Wednesday, January 18, 2023

Whoops! Science ain't what it used to be. Have the cookie-cutters and clerks taken over?

William J. Broad, What Happened to All of Science’s Big Breakthroughs? NYTimes, Jan. 17, 2023. From the opening:

Miracle vaccines. Videophones in our pockets. Reusable rockets. Our technological bounty and its related blur of scientific progress seem undeniable and unsurpassed. Yet analysts now report that the overall pace of real breakthroughs has fallen dramatically over the past almost three-quarters of a century.

This month in the journal Nature, the report’s researchers told how their study of millions of scientific papers and patents shows that investigators and inventors have made relatively few breakthroughs and innovations compared with the world’s growing mountain of science and technology research. The three analysts found a steady drop from 1945 through 2010 in disruptive finds as a share of the booming venture, suggesting that scientists today are more likely to push ahead incrementally than to make intellectual leaps.

“We should be in a golden age of new discoveries and innovations,” said Michael Park, an author of the paper and a doctoral candidate in entrepreneurship and strategic management at the University of Minnesota.

The new finding of Mr. Park and his colleagues suggests that investments in science are caught in a spiral of diminishing returns and that quantity in some respects is outpacing quality. While unaddressed in the study, it also raises questions about the extent to which science can open new frontiers and sustain the kind of boldness that unlocked the atom and the universe and what can be done to address the shift away from pioneering discovery. Earlier studies have pointed to slowdowns in scientific progress but typically with less rigor.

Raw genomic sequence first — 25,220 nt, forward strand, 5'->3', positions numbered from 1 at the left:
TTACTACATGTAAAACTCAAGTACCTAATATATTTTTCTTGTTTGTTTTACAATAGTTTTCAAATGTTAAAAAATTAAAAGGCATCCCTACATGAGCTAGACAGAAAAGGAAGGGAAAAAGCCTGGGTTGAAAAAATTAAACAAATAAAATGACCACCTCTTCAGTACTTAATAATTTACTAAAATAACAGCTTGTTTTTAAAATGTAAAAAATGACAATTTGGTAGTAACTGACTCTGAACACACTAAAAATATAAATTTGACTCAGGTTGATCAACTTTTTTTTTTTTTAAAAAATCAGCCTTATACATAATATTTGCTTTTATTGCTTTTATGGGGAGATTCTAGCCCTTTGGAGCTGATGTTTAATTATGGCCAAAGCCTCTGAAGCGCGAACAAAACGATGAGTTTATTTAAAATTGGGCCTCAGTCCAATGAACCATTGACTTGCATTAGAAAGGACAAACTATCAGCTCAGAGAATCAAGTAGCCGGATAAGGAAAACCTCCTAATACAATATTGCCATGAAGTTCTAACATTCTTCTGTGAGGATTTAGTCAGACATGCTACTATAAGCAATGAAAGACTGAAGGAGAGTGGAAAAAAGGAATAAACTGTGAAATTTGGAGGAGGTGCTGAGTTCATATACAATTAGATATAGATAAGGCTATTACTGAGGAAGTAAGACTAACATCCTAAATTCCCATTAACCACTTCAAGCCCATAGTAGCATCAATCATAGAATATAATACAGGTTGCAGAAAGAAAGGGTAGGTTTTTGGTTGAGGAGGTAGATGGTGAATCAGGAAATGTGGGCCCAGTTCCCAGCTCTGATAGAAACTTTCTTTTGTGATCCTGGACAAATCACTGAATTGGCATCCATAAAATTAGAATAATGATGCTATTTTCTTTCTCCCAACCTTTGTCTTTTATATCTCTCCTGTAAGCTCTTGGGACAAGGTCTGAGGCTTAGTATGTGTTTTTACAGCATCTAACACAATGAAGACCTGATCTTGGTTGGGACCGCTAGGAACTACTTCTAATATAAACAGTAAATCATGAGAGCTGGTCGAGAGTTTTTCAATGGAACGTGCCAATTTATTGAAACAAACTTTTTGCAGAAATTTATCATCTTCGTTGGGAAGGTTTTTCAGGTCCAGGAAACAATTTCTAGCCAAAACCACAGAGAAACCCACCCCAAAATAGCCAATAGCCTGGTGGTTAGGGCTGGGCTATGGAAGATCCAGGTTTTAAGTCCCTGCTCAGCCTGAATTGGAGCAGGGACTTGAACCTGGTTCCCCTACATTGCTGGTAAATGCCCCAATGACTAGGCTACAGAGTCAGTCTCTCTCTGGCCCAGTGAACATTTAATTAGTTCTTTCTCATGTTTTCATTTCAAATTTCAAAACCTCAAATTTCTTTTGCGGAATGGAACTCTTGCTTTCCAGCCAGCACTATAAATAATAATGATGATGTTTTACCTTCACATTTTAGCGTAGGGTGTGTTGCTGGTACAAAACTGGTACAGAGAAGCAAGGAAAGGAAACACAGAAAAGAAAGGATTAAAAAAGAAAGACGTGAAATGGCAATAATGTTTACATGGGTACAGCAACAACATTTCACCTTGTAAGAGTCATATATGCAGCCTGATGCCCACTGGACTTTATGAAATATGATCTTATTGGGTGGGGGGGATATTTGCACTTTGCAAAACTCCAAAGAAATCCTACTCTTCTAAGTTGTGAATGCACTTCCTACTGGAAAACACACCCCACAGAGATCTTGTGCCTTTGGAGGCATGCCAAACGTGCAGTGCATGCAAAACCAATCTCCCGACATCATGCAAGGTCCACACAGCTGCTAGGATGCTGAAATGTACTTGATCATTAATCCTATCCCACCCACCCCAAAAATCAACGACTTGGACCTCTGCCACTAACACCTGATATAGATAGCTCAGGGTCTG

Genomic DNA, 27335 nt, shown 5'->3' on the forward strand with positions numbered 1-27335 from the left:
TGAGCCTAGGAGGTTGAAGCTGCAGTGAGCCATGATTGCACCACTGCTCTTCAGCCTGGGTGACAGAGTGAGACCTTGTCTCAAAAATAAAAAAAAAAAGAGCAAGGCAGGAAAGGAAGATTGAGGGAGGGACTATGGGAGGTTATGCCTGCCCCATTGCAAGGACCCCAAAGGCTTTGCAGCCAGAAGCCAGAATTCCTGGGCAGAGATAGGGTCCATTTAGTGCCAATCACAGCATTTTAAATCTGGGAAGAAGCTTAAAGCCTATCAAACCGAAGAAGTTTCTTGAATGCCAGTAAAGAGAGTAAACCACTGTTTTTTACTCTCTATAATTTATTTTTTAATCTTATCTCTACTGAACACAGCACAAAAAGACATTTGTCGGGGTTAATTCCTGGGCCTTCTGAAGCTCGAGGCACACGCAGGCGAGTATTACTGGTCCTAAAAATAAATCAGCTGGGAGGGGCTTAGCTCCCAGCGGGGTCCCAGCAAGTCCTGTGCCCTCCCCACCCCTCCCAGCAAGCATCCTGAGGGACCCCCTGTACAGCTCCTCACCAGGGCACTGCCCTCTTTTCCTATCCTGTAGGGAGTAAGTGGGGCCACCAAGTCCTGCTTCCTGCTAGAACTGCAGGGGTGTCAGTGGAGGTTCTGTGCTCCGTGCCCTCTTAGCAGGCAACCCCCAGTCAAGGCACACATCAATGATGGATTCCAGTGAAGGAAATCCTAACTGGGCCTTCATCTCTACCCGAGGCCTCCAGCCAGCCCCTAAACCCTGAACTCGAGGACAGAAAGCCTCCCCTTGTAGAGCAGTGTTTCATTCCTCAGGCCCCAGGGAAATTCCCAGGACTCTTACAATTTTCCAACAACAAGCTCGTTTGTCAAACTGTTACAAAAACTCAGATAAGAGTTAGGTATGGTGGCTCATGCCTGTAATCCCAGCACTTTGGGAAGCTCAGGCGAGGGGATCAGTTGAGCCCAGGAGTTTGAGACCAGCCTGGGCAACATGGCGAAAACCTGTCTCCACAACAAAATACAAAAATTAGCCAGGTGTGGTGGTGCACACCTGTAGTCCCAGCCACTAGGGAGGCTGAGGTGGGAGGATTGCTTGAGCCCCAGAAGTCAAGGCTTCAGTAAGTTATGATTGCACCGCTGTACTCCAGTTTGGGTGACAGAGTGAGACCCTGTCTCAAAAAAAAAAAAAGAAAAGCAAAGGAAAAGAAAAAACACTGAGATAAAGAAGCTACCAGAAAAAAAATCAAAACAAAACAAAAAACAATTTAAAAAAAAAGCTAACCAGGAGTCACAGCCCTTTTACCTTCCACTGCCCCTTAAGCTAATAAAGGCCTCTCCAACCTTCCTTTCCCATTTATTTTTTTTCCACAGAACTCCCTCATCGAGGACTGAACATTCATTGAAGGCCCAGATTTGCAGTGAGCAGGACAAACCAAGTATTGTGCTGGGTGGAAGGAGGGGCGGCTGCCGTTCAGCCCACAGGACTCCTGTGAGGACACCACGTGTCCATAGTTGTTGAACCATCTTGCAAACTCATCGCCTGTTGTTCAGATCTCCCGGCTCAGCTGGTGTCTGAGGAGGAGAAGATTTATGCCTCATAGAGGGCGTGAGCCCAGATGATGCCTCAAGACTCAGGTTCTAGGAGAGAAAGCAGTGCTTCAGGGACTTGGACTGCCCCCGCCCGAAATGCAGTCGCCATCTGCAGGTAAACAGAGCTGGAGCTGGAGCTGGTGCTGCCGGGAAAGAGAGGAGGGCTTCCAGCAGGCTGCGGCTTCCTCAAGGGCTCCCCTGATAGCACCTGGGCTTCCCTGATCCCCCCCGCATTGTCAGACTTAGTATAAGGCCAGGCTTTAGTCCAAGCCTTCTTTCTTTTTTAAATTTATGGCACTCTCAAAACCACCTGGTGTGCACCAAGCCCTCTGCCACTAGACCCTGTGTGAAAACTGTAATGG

There's more at the link.

1 comment:

  1. I've run into such people myself, though I haven't tried to publish in any official capacity. I wanted to post my findings about mathematical (number-theoretical) motivations behind shell structures (electronic, nuclear, and superatomic), but the folks who regularly posted to the science blog I was using attacked both my findings and me- even though what I was describing had never been published or described before so far as I can tell, and I walked them through the description step by step. All exact results identical to what you see in professional publications and classroom presentations (which is a far cry from crank work and 'pathological' science mavens). Yet I was told what I was doing wasn't science, and that it was already known, and was total nonsense. How could these last two be true simultaneously. The mods, who were friends with these folks, shut down my thread, and when I complained and described what they were saying, banned me for life from that blog (which is the biggest and most popular one online). From this analysis I've discovered all sorts of new things- conservation of energy of shell components over nuclear deformation, for example, which wasn't known, and an analogue to the Madelung Rule in the electronic system, but for the nucleus, among many other things.